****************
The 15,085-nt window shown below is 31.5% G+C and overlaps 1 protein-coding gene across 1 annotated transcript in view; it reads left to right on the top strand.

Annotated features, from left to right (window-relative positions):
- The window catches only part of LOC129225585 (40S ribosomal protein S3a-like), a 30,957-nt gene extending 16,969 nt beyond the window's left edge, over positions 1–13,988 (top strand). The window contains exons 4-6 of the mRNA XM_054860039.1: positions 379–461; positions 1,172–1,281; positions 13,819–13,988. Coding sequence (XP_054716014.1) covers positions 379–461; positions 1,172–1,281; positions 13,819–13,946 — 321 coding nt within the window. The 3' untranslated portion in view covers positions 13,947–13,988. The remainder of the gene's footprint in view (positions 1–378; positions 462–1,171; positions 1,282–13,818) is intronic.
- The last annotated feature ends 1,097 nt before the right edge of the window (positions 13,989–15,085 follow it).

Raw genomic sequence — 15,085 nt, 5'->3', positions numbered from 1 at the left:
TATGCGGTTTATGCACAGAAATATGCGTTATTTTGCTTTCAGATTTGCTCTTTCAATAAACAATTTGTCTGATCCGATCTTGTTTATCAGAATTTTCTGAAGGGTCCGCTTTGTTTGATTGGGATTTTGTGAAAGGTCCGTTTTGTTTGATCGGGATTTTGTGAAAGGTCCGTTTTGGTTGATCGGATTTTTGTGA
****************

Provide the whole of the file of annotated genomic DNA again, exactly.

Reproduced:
The 15,085-nt window shown below is 31.5% G+C and overlaps 1 protein-coding gene across 1 annotated transcript in view; it reads left to right on the top strand.

Annotated features, from left to right (window-relative positions):
- The window catches only part of LOC129225585 (40S ribosomal protein S3a-like), a 30,957-nt gene extending 16,969 nt beyond the window's left edge, over positions 1–13,988 (top strand). The window contains exons 4-6 of the mRNA XM_054860039.1: positions 379–461; positions 1,172–1,281; positions 13,819–13,988. Coding sequence (XP_054716014.1) covers positions 379–461; positions 1,172–1,281; positions 13,819–13,946 — 321 coding nt within the window. The 3' untranslated portion in view covers positions 13,947–13,988. The remainder of the gene's footprint in view (positions 1–378; positions 462–1,171; positions 1,282–13,818) is intronic.
- The last annotated feature ends 1,097 nt before the right edge of the window (positions 13,989–15,085 follow it).

Raw genomic sequence — 15,085 nt, 5'->3', positions numbered from 1 at the left:
TATGCGGTTTATGCACAGAAATATGCGTTATTTTGCTTTCAGATTTGCTCTTTCAATAAACAATTTGTCTGATCCGATCTTGTTTATCAGAATTTTCTGAAGGGTCCGCTTTGTTTGATTGGGATTTTGTGAAAGGTCCGTTTTGTTTGATCGGGATTTTGTGAAAGGTCCGTTTTGGTTGATCGGATTTTTGTGA